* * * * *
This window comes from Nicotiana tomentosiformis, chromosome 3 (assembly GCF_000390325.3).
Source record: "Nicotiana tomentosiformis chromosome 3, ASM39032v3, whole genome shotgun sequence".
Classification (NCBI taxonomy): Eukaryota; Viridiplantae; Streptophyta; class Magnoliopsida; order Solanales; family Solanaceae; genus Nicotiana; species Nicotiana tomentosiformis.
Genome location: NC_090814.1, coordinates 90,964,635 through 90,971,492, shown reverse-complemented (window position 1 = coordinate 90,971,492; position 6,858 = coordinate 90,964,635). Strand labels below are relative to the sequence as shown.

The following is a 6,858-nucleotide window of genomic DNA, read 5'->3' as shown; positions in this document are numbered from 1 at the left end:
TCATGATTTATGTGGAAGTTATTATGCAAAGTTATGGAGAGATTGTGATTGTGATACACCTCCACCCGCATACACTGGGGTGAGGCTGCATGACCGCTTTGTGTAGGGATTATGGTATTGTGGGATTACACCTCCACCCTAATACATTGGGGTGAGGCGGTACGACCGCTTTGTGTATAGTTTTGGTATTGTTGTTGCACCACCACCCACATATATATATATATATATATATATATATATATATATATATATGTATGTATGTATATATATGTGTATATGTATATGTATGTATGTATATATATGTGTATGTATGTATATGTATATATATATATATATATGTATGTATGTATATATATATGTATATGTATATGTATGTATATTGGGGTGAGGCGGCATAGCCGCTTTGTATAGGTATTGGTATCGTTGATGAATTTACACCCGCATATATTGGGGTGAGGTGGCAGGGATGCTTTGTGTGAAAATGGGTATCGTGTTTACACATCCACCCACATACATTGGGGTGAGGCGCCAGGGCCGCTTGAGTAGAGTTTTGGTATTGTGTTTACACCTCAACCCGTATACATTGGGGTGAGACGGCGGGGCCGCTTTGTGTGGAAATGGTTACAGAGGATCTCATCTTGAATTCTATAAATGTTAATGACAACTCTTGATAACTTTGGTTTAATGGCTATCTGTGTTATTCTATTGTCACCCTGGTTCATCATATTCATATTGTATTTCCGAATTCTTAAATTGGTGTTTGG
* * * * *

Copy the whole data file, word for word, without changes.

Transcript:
This window comes from Nicotiana tomentosiformis, chromosome 3 (assembly GCF_000390325.3).
Source record: "Nicotiana tomentosiformis chromosome 3, ASM39032v3, whole genome shotgun sequence".
Classification (NCBI taxonomy): Eukaryota; Viridiplantae; Streptophyta; class Magnoliopsida; order Solanales; family Solanaceae; genus Nicotiana; species Nicotiana tomentosiformis.
Genome location: NC_090814.1, coordinates 90,964,635 through 90,971,492, shown reverse-complemented (window position 1 = coordinate 90,971,492; position 6,858 = coordinate 90,964,635). Strand labels below are relative to the sequence as shown.

The following is a 6,858-nucleotide window of genomic DNA, read 5'->3' as shown; positions in this document are numbered from 1 at the left end:
TCATGATTTATGTGGAAGTTATTATGCAAAGTTATGGAGAGATTGTGATTGTGATACACCTCCACCCGCATACACTGGGGTGAGGCTGCATGACCGCTTTGTGTAGGGATTATGGTATTGTGGGATTACACCTCCACCCTAATACATTGGGGTGAGGCGGTACGACCGCTTTGTGTATAGTTTTGGTATTGTTGTTGCACCACCACCCACATATATATATATATATATATATATATATATATATATATATATGTATGTATGTATATATATGTGTATATGTATATGTATGTATGTATATATATGTGTATGTATGTATATGTATATATATATATATATATGTATGTATGTATATATATATGTATATGTATATGTATGTATATTGGGGTGAGGCGGCATAGCCGCTTTGTATAGGTATTGGTATCGTTGATGAATTTACACCCGCATATATTGGGGTGAGGTGGCAGGGATGCTTTGTGTGAAAATGGGTATCGTGTTTACACATCCACCCACATACATTGGGGTGAGGCGCCAGGGCCGCTTGAGTAGAGTTTTGGTATTGTGTTTACACCTCAACCCGTATACATTGGGGTGAGACGGCGGGGCCGCTTTGTGTGGAAATGGTTACAGAGGATCTCATCTTGAATTCTATAAATGTTAATGACAACTCTTGATAACTTTGGTTTAATGGCTATCTGTGTTATTCTATTGTCACCCTGGTTCATCATATTCATATTGTATTTCCGAATTCTTAAATTGGTGTTTGG